As an editor and publisher for the past 15 years, I’ve spent a lot of my time coaching writers through the process of writing, editing and marketing their books. It can be a challenging process even for the most ambitious and confident individual. All creators need encouragement, inspiration, and a kick in the pants sometimes. I’d like to share with you a list of ten books I frequently recommend to authors.
This book is fascinating because it explains the neuroscience behind how stories work and why they are important to human development. It teaches how our brains are hardwired to respond to story, to pay attention to them and learn about the world and human emotion. It delves into the specific aspects that the brain is hungry for in every story it encounters and how by being aware of and strategically utilizing those hardwired expectations as cues, the writer can craft stories that will captivate and transform readers. For a glimpse into this concept you can watch this TED talk by the author.
I’m going to assume that you’re familiar with The Elements of Style by Strunk and White. That old chestnut was written for a different era and, if followed too rigidly will lead, in this author’s opinion, to “dead writing.” While I still consider the original a classic and a must read for all manipulators of language, Spunk and Bite by Arthur Plotnik is the next step in a writer’s evolution. In this age of increasingly short attention spans and overwhelming media input, writing must have “punch and vibrancy” to capture a reader’s interest. This clear and entertaining instruction guide seeks to energize and liberate writers from outdated style conventions.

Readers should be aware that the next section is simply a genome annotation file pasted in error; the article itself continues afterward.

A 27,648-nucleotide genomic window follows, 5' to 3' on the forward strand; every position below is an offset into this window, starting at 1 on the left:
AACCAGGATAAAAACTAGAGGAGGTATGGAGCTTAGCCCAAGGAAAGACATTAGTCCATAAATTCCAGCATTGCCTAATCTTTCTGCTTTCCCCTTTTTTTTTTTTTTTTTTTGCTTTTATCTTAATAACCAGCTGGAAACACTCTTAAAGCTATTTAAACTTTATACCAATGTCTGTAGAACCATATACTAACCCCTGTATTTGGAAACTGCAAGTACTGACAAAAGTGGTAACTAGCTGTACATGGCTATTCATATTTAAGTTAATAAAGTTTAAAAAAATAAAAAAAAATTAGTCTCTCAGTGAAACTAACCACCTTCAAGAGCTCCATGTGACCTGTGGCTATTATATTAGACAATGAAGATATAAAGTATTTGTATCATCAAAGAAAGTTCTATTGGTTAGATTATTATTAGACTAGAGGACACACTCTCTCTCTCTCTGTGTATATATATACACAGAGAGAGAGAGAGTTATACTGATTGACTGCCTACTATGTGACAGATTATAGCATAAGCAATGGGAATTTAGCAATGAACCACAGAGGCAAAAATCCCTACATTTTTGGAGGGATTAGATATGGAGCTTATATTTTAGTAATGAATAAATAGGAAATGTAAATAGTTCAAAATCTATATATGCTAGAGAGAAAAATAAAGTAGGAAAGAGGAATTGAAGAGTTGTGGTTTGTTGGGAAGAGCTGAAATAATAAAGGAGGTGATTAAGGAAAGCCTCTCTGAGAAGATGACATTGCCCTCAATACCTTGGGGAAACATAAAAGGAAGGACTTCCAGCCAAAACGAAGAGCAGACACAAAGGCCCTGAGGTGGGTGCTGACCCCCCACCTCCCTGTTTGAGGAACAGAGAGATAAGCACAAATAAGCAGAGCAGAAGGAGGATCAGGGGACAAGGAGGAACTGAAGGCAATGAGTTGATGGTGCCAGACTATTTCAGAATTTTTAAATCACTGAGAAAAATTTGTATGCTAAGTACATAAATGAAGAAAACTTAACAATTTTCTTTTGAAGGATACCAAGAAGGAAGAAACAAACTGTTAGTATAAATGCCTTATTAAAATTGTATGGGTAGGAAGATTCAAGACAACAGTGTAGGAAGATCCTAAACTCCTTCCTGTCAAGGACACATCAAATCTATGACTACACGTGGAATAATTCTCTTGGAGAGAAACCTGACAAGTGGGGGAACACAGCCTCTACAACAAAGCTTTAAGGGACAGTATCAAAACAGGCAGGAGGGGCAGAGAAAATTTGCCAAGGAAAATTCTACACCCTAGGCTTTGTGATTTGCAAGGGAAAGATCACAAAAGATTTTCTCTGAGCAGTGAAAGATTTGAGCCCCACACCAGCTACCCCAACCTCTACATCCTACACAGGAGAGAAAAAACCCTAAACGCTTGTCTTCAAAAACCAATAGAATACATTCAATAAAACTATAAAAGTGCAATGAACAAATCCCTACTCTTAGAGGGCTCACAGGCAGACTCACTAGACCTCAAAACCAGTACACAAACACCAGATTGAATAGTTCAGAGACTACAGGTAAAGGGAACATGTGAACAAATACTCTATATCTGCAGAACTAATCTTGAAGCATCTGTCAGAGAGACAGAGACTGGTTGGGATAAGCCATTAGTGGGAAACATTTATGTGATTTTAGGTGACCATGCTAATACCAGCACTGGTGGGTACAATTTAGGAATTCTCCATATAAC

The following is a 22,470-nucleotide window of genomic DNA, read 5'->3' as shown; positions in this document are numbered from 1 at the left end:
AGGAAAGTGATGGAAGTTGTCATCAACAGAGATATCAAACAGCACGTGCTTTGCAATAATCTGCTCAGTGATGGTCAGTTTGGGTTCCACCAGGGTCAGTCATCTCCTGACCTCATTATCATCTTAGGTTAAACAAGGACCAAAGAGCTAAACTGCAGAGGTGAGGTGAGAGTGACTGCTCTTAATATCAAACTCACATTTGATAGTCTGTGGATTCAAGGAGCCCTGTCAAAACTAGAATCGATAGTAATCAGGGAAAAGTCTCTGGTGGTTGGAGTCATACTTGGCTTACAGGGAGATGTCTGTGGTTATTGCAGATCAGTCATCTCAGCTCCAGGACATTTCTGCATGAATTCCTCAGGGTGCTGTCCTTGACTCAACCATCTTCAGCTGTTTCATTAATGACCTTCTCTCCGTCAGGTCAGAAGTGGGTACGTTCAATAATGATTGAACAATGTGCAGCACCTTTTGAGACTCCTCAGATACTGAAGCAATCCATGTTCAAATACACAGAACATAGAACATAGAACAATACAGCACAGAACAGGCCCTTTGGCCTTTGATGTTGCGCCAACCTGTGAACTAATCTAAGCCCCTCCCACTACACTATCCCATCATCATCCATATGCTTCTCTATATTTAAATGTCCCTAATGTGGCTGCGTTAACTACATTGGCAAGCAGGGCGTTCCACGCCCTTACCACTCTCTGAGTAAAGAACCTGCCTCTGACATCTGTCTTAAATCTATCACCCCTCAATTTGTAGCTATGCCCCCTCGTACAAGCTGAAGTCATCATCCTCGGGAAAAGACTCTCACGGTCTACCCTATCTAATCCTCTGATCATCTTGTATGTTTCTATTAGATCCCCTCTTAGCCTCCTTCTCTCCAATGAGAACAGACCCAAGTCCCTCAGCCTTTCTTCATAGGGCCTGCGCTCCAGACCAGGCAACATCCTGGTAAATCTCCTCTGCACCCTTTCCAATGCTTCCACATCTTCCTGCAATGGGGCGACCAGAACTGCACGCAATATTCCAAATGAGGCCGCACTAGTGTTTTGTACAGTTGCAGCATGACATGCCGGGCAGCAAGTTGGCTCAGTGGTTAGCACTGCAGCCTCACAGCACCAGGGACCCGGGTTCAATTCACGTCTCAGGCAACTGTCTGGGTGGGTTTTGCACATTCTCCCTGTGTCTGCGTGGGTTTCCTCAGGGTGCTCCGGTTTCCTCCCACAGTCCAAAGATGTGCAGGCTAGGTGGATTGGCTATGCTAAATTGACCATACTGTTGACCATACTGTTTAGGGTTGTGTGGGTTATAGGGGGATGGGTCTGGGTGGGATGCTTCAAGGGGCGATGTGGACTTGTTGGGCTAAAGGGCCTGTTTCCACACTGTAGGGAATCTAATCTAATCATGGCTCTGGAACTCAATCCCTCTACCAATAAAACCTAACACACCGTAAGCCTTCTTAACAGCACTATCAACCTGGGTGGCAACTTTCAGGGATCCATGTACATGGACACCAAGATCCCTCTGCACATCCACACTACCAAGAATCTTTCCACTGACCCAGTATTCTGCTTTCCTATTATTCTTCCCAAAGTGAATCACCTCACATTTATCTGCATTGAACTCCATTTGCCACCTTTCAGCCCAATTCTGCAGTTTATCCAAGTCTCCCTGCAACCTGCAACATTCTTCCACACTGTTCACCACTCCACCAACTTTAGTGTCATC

“Know the enemy, know yourself,” wrote Sun Tzu in his classic The Art of War, “and your victory will be certain.” This book does a great job of defining the inner demons, “Resistance,” that all creative people face. A somewhat philosophical read, this book may just give you the dose of tough love and inspiration you need to overcome your own creative blocks and authentically express yourself.
People I’ve recommended this book to either love it or hate it. It’s a workbook that take you through a twelve-week program for overcoming creative blocks and achieving artistic confidence. Even if you don’t read this book, there is one very useful lesson that I’d like to share with you: the concept of “morning pages.” Morning pages are, as author Julia Cameron puts it “spiritual windshield wipers,” longhand, stream of consciousness writing, done first thing in the morning. What matters is not what you write but the process of doing it, and it’s the most cost effective therapy I’ve ever discovered. If you find yourself constantly preoccupied with distracting thoughts and looking for the key to getting your brain to settle down and focus I recommend trying this for a week to see what effect it may have on you.
Not a book on writing or creativity but an essential read for anyone seeking an audience. Written by a media strategist and marketer, this book explains how modern media works. Ever wonder why there are so many click bait articles online? You know, the ones that have inflammatory headlines but are really about nothing. This book explains how marketers benefit from controversy and why no media is bad media. After reading, you may come away a little bit disgusted by the current state of things, but a little bit wiser as well. I wouldn’t recommend using all of the tactics described in this book, but I find it useful to understand the reality of marketing on the internet and what the competition may be up to.